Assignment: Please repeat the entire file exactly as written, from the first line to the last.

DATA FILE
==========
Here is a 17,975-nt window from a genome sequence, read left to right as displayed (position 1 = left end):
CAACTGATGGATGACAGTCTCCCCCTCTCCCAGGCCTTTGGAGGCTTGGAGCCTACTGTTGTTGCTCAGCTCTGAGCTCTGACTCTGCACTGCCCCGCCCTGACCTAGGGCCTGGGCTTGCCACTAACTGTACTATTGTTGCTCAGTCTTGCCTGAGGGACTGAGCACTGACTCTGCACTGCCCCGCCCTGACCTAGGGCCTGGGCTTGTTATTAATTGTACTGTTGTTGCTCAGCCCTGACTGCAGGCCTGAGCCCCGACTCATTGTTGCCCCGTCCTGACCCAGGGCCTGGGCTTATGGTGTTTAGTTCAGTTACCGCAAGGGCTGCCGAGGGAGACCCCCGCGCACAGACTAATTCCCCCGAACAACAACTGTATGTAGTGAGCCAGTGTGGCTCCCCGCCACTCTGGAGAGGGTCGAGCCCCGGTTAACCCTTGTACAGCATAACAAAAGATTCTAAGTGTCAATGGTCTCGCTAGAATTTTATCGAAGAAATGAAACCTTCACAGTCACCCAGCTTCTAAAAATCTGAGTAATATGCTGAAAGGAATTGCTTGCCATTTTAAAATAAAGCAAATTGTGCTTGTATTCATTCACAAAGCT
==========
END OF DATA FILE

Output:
Here is a 17,975-nt window from a genome sequence, read left to right as displayed (position 1 = left end):
CAACTGATGGATGACAGTCTCCCCCTCTCCCAGGCCTTTGGAGGCTTGGAGCCTACTGTTGTTGCTCAGCTCTGAGCTCTGACTCTGCACTGCCCCGCCCTGACCTAGGGCCTGGGCTTGCCACTAACTGTACTATTGTTGCTCAGTCTTGCCTGAGGGACTGAGCACTGACTCTGCACTGCCCCGCCCTGACCTAGGGCCTGGGCTTGTTATTAATTGTACTGTTGTTGCTCAGCCCTGACTGCAGGCCTGAGCCCCGACTCATTGTTGCCCCGTCCTGACCCAGGGCCTGGGCTTATGGTGTTTAGTTCAGTTACCGCAAGGGCTGCCGAGGGAGACCCCCGCGCACAGACTAATTCCCCCGAACAACAACTGTATGTAGTGAGCCAGTGTGGCTCCCCGCCACTCTGGAGAGGGTCGAGCCCCGGTTAACCCTTGTACAGCATAACAAAAGATTCTAAGTGTCAATGGTCTCGCTAGAATTTTATCGAAGAAATGAAACCTTCACAGTCACCCAGCTTCTAAAAATCTGAGTAATATGCTGAAAGGAATTGCTTGCCATTTTAAAATAAAGCAAATTGTGCTTGTATTCATTCACAAAGCT